Huawei has apparently been developing a secret mobile OS for six years

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Huawei EMUI screen.

  • Huawei is reportedly working on an alternative to Android, and has been since 2012.
  • The platform is apparently inferior to Android and lacks third-party app support.
  • If released, Huawei would join Samsung in having its own chips and mobile OS.

Huawei is working on an alternative mobile OS to Google’s all-powerful Android platform. According to the South China Morning Post (SCMP), citing “four people familiar with the company’s plans,” the Chinese colossus has been developing its own mobile OS since 2012.

The news comes after reports that Huawei is under investigation by the U.S. for breaching sanctions against Iran. If confirmed, it would mark the second time in recent weeks that a Chinese brand has been charged with selling equipment to Iran, in violation of U.S. trade laws.

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ZTE currently faces a seven-year U.S. supply ban for selling equipment to Iran, which means it would be deprived of key technology like Qualcomm Snapdragon mobile chips. It’s also believed that the company could lose access to Google Mobile Services (GMS) as a result. Google allows qualifying brands to use GMS on their phones, comprised of popular Google apps and APIs.

ZTE’s supply ban has also caused the Chinese government to ramp up its already ambitious plans for the domestic semiconductor industry, it has emerged.

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Huawei’s Mate 10 Pro (left) and P20 Pro.

The Huawei mobile OS project was started after the U.S. initiated an investigation against it and ZTE in 2012, one of the sources told SCMP, adding that Huawei also had an OS for tablets and PCs.

The sources said the project was initiated by founder Ren Zhengfei to prepare for “worst case scenarios.” It’s believed that the company hasn’t released the platform because “it’s not as good as Android” and doesn’t have as many third-party apps.

Read more: How screwed is ZTE right now?

Honor president Zhao Ming was also asked whether Huawei (Honor’s parent company) was working on its own mobile platform, especially following the ZTE ban.

“There is no doubt that Huawei is capable of doing it, but for now I don’t think it is necessary since we work very closely with Google and will continue to use its Android system,” Zhao said, according to the publication.

It wouldn’t be the first reported confirmation of Huawei’s mobile OS work either. Back in 2012, Caijing (translated version) reported on a speech by Ren. The Huawei founder reportedly said they were developing their own platform due to “strategic consideration” — in the event they were cut off from Google and Microsoft’s platforms.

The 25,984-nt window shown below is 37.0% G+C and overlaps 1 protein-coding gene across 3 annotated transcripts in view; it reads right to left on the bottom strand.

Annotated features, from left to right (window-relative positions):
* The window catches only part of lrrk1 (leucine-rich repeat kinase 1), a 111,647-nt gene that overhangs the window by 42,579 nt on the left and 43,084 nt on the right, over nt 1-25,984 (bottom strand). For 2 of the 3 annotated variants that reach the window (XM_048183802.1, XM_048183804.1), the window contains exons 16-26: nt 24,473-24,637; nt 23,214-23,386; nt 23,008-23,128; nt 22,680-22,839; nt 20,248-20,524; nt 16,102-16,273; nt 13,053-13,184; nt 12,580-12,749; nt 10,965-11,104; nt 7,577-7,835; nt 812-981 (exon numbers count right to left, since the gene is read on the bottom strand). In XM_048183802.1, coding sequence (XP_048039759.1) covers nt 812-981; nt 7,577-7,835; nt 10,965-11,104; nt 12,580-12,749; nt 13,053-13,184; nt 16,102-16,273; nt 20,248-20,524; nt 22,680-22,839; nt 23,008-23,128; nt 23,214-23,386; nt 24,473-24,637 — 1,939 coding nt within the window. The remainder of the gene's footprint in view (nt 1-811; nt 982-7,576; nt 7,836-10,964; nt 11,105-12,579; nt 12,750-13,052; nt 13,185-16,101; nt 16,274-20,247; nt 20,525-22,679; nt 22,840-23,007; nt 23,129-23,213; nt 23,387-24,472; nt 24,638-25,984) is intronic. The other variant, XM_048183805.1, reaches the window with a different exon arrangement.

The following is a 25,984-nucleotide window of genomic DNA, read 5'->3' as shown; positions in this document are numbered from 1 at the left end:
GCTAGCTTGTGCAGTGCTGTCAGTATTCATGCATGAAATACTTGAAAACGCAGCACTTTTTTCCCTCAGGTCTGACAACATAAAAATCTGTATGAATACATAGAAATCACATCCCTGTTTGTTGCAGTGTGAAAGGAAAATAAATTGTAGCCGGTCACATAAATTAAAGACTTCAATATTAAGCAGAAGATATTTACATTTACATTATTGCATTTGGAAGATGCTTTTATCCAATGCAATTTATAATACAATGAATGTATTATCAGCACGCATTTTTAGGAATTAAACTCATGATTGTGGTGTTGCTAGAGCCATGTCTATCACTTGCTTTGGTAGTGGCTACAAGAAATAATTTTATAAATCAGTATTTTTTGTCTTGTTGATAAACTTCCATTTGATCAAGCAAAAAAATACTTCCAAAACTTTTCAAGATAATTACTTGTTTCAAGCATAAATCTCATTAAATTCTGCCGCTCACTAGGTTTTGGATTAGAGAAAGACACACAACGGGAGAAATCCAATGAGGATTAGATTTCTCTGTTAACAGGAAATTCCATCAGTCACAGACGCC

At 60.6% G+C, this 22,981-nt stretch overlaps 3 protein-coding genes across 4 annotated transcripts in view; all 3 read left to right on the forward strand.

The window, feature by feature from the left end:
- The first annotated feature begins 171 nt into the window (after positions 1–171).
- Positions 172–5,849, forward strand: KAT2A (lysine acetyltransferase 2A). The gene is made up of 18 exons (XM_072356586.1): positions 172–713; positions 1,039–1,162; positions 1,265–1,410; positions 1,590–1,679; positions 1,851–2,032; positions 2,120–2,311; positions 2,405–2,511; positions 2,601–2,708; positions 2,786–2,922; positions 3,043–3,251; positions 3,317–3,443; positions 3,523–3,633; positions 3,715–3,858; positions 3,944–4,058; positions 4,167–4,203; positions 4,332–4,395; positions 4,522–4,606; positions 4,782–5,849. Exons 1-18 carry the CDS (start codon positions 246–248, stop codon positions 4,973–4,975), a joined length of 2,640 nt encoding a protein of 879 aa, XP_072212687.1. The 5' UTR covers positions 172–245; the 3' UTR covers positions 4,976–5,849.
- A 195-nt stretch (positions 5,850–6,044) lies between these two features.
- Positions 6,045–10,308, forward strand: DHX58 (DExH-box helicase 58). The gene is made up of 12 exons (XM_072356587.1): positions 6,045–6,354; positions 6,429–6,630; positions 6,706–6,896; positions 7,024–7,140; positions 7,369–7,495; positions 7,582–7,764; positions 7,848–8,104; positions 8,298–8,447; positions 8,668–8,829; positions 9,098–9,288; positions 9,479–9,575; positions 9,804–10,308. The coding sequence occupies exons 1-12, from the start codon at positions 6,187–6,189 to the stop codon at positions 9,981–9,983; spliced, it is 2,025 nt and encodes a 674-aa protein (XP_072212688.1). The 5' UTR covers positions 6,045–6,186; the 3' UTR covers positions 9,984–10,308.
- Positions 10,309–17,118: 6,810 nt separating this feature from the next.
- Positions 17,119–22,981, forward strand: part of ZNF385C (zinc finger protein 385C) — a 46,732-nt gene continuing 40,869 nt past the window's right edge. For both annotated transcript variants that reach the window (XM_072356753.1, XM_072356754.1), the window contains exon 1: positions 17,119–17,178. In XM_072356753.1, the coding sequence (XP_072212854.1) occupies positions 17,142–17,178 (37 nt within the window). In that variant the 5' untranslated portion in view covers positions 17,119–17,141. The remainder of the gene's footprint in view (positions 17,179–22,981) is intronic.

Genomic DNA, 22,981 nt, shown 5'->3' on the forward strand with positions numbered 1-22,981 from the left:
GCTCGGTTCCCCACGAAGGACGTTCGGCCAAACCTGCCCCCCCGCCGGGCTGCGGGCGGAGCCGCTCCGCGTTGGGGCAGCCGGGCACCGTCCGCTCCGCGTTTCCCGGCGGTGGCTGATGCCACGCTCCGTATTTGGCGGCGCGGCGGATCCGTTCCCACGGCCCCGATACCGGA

Huawei could pull a Samsung and have its own platform, in addition to its own chips. But will it make a difference in the event of a trade ban?

In 2016, The Information reported that the Chinese brand was working on its own platform too. The publication’s sources said the project was still in its early stages. However, it’s believed that the project’s team is based in Scandinavia and includes former Nokia employees.

Huawei already has an advantage over ZTE and other Chinese companies in the event of a trade ban against it. The company develops its own Kirin mobile chips, helping the firm drastically reduce its reliance on foreign silicon, such as Qualcomm’s Snapdragon processors. The brand still uses Snapdragon chips in its low-end devices though, such as the Y series and Honor A family.

Huawei told SCMP that it had no plans to release its own OS in the “foreseeable future.” It added that it focused on Android but had an “open attitude” towards mobile platforms.

A stiff challenge, even for Huawei

Creating a mobile OS isn’t a walk in the park as, of course, and no matter how good the underlying platform is, third-party support and Google backing are increasingly important factors for success.

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Microsoft’s Windows Phone, for example, eventually crumbled due to withering developer and hardware support. Google support never came to the platform in any significant way either, as proper Google Maps and YouTube apps didn’t surface.

It’s a different story in China itself, as local apps and non-Google services form the backbone of Android there. But for a huge company like Huawei, being a top player in many markets around the world, a work-in-progress insurance policy is better than no policy at all.

via Android Authority

April 30, 2018 at 12:24AM